JopieK

Powered Up - A tear down...

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Thanks a lot.

Just took a look:

The Spike is "MOTOR, NO. 11" and has a different Design-Id.
This is interesting.

 

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The different motor colors have different LPF2 id's, but as far as I can are identical internally.

Technic Medium Angular Motor (white/green, SPIKE Prime) = 48
Technic Large Angular Motor (white/green, SPIKE Prime) = 49

Technic Large Angular Motor (light grey/dark grey, Technic Control+) = 76

The Mindstorms versions are unknown at the moment since they haven't been released (I think @kbalage gave me the Control+ motor id to begin with, thanks!)

My theory is the issue is that the Powered Up app doesn't know what to do with "LPF2 peripheral id 76", so despite the fact that it's identical, it ignores it. A patch needs to be released to add support.

As for why they have different ids, I imagine it's so that apps can display a different colored icon depending on which is plugged in. I guess.
 

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Thanks.

They are different LEGO Parts, here the names and design IDs:

Spike / Large Angular Motor / MOTOR, NO. 11 / 54675
Technic / Large Angular Motor / MOTOR, NO. 15 / 69730

Bricklink lists them as only one part, which is wrong?

 

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1 minute ago, Lok24 said:

Bricklink lists them as only one part, which is wrong?

Bricklink's database is updated very slowly. The Spike Prime variant is not listed as being part of any sets and the Volvo does not even has an approved inventory.

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Posted (edited)
14 minutes ago, kbalage said:

Bricklink's database is updated very slowly. The Spike Prime variant is not listed as being part of any sets and the Volvo does not even has an approved inventory.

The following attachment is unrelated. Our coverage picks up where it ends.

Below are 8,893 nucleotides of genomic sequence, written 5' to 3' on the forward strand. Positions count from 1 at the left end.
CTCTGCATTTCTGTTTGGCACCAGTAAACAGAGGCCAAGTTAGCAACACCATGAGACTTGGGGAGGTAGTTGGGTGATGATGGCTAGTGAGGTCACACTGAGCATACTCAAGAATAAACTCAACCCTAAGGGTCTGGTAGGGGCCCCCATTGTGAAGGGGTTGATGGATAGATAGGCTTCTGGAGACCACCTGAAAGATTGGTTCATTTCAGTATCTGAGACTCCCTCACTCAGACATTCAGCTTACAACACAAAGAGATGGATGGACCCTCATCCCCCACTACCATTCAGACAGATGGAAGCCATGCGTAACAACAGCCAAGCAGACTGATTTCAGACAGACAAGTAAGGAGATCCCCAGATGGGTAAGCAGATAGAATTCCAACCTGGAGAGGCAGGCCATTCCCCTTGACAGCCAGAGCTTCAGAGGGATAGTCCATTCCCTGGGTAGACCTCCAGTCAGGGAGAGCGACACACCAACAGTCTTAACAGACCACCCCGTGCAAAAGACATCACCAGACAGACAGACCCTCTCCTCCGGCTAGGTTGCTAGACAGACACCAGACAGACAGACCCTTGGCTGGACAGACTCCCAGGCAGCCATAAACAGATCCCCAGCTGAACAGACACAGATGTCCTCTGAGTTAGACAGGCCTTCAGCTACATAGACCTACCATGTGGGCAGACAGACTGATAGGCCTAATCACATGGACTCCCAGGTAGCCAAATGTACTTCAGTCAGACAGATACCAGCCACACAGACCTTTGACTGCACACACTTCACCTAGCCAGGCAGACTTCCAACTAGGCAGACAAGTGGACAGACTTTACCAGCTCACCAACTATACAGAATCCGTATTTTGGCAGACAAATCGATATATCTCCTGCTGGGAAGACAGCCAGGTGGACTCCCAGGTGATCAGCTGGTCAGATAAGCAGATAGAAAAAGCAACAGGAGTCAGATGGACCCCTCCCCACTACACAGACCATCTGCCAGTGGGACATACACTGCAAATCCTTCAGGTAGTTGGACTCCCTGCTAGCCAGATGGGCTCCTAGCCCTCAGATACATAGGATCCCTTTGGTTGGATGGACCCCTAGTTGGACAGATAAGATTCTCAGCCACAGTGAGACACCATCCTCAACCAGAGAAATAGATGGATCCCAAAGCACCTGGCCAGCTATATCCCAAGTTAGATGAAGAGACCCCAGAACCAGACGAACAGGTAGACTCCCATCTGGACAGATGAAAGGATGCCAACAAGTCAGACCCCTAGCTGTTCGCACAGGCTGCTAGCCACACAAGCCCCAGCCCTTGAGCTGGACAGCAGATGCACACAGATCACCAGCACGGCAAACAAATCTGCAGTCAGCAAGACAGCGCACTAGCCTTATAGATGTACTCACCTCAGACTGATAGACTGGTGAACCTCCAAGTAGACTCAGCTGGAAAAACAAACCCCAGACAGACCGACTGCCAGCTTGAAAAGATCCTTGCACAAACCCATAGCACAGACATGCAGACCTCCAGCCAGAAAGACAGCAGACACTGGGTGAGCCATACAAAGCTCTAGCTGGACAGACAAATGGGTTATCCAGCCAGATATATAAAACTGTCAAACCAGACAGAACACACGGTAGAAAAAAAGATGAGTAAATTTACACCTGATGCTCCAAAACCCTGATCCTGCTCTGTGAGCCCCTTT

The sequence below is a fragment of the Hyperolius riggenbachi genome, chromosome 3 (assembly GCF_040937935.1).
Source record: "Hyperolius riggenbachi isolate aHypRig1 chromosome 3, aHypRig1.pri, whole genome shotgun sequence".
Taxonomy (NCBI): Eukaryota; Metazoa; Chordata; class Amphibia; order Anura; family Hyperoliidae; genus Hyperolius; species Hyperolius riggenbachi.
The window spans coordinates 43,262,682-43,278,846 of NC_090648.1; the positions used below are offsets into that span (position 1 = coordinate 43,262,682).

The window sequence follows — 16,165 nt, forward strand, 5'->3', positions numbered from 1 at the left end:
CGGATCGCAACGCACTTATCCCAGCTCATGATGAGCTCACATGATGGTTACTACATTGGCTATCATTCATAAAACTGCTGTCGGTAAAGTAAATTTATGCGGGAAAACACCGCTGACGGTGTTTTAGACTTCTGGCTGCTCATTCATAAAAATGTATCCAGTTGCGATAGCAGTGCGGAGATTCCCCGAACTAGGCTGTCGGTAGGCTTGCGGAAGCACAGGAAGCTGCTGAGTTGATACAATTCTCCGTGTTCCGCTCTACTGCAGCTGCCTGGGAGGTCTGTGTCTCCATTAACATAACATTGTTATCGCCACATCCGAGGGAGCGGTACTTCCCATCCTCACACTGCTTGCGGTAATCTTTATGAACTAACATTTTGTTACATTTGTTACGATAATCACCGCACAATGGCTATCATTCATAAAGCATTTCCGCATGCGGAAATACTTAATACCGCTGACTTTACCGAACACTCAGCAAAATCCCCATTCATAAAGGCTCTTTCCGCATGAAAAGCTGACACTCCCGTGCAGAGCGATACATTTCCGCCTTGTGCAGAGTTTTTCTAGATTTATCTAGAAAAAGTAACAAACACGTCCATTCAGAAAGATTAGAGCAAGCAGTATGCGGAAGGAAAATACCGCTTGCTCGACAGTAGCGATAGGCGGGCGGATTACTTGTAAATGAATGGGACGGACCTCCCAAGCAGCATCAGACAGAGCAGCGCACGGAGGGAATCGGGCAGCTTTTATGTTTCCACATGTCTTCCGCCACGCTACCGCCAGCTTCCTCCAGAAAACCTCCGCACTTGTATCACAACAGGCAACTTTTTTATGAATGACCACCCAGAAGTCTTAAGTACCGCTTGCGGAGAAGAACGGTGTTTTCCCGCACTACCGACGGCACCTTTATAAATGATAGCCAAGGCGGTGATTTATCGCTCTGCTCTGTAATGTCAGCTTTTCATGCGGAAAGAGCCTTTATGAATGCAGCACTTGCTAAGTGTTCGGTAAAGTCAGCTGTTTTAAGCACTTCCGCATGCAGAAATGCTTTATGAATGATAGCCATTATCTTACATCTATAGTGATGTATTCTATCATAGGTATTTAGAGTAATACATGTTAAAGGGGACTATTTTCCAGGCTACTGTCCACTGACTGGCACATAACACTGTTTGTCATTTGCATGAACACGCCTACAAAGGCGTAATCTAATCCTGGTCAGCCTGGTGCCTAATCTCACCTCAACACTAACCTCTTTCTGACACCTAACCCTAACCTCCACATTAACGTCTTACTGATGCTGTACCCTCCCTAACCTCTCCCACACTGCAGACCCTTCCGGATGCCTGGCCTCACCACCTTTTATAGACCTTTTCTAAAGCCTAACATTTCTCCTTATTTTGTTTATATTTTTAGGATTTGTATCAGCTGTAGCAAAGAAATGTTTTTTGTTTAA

The SPIKE PRIME motor is listed here:

https://www.bricklink.com/v2/catalog/catalogitem.page?S=45678-1#T=S&O={"iconly":0}

And this SPIKE Motor is listed as part of 42114:

https://www.bricklink.com/catalogItemIn.asp?P=54675c01&in=S

Edited by Lok24

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Well, it's still a mess. I found this one first and now I realized that it is the "standalone" version that is sold separately, but in this case it should have this one listed as a "part". And the part is listed as being in the set 42114, but if you check the page of 42114 then the inventory is still not public as it is not approved yet. Additionally only the Technic version has a color assigned, the Spike Prime version does not.

 

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1 hour ago, Lok24 said:

Spike / Large Angular Motor / MOTOR, NO. 11 / 54675

Technic / Large Angular Motor / MOTOR, NO. 15 / 69730

Does you also have Number-Info about Medium Angular Motor

What motors are Numbered 5 to 10 and 12 to 14 ?

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Familiy,Common Name,LEGO ,Element,Design,SetNo
Boost,Move Hub ,LPF2 HUB MOTOR 6X16X4 NO. 1,6283413,26910,88006
PoweredUp,Hub,HUB NO. 4,6262033,28738,88009
Technic,Technic Hub,HUB, NO. 2,6142536,22127,88012

WeDo 2.0,Medium Motor,not listed,not listed,not listed,45303
Boost,Motor,LPF2 TACHO MOTOR 4X6X3, NO. 1,6283415,26913,88008
PoweredUp,Train Motor,MOTOR, NO. 4,6214559,28740,88011
Technic,L-Motor,MOTOR, NO. 2,6214085,22169,88013
Technic,XL-Motor,MOTOR, NO. 3,6214088,22172,88014
Spike,Medium Angular Motor,MOTOR NO. 12,6266099,54696,
Spike,Large Angular Motor,MOTOR, NO. 11,6265698,54675,
Technic,Large Angular Motor,MOTOR, NO. 15,6317490,69730,

PoweredUp,LED Light,not listed,not listed,not listed,88005
PoweredUp,Sender,HANDSET, NO. 2,6214560,28739,88010
Boost,ColorSensor,LPF2 SENSOR 2X4X2, NO. 1,6240610,26912,88007

WeDo 2.0,TiltSensor,LPF2 SENSOR TILT 2X4X1,6261762,20841, ----
WeDo 2.0,Motion Sensor,,,, ----
WeDo 2.0,Smart Hub,LPF2 SMART HUB 2 I/O 4X8X3,6257893,19071, ----

 

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Hi gals and guys...

I'm new around here and after reading this extremely interesting and useful thread I registered to add my own $0.02 to it.

I have worked out a way to 3D print a very usable plug that fits the Powered Up connectors and can provide a way to connect Power Functions motor to a Powered Up hub (it will pretend to be either a WeDo motor or a train motor).